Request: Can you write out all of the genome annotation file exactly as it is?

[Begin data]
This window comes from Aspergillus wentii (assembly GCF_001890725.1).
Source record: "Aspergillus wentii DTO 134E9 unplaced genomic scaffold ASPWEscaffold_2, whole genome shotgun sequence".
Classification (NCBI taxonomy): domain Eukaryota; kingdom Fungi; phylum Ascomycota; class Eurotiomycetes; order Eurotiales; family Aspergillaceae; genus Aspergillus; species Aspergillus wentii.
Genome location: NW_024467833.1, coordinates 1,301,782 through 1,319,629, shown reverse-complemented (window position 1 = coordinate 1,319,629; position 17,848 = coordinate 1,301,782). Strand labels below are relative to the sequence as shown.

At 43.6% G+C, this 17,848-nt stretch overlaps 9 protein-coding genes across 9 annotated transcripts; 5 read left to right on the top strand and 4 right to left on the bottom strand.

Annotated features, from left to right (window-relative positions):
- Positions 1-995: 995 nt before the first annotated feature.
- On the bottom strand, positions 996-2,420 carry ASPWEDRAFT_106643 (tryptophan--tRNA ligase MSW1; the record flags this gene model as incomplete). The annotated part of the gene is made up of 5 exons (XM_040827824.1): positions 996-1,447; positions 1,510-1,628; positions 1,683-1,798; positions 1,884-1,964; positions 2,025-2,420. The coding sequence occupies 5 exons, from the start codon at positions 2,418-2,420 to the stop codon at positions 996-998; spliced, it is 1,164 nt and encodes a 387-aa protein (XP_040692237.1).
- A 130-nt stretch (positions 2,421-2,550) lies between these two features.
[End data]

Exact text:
This window comes from Aspergillus wentii (assembly GCF_001890725.1).
Source record: "Aspergillus wentii DTO 134E9 unplaced genomic scaffold ASPWEscaffold_2, whole genome shotgun sequence".
Classification (NCBI taxonomy): domain Eukaryota; kingdom Fungi; phylum Ascomycota; class Eurotiomycetes; order Eurotiales; family Aspergillaceae; genus Aspergillus; species Aspergillus wentii.
Genome location: NW_024467833.1, coordinates 1,301,782 through 1,319,629, shown reverse-complemented (window position 1 = coordinate 1,319,629; position 17,848 = coordinate 1,301,782). Strand labels below are relative to the sequence as shown.

At 43.6% G+C, this 17,848-nt stretch overlaps 9 protein-coding genes across 9 annotated transcripts; 5 read left to right on the top strand and 4 right to left on the bottom strand.

Annotated features, from left to right (window-relative positions):
- Positions 1-995: 995 nt before the first annotated feature.
- On the bottom strand, positions 996-2,420 carry ASPWEDRAFT_106643 (tryptophan--tRNA ligase MSW1; the record flags this gene model as incomplete). The annotated part of the gene is made up of 5 exons (XM_040827824.1): positions 996-1,447; positions 1,510-1,628; positions 1,683-1,798; positions 1,884-1,964; positions 2,025-2,420. The coding sequence occupies 5 exons, from the start codon at positions 2,418-2,420 to the stop codon at positions 996-998; spliced, it is 1,164 nt and encodes a 387-aa protein (XP_040692237.1).
- A 130-nt stretch (positions 2,421-2,550) lies between these two features.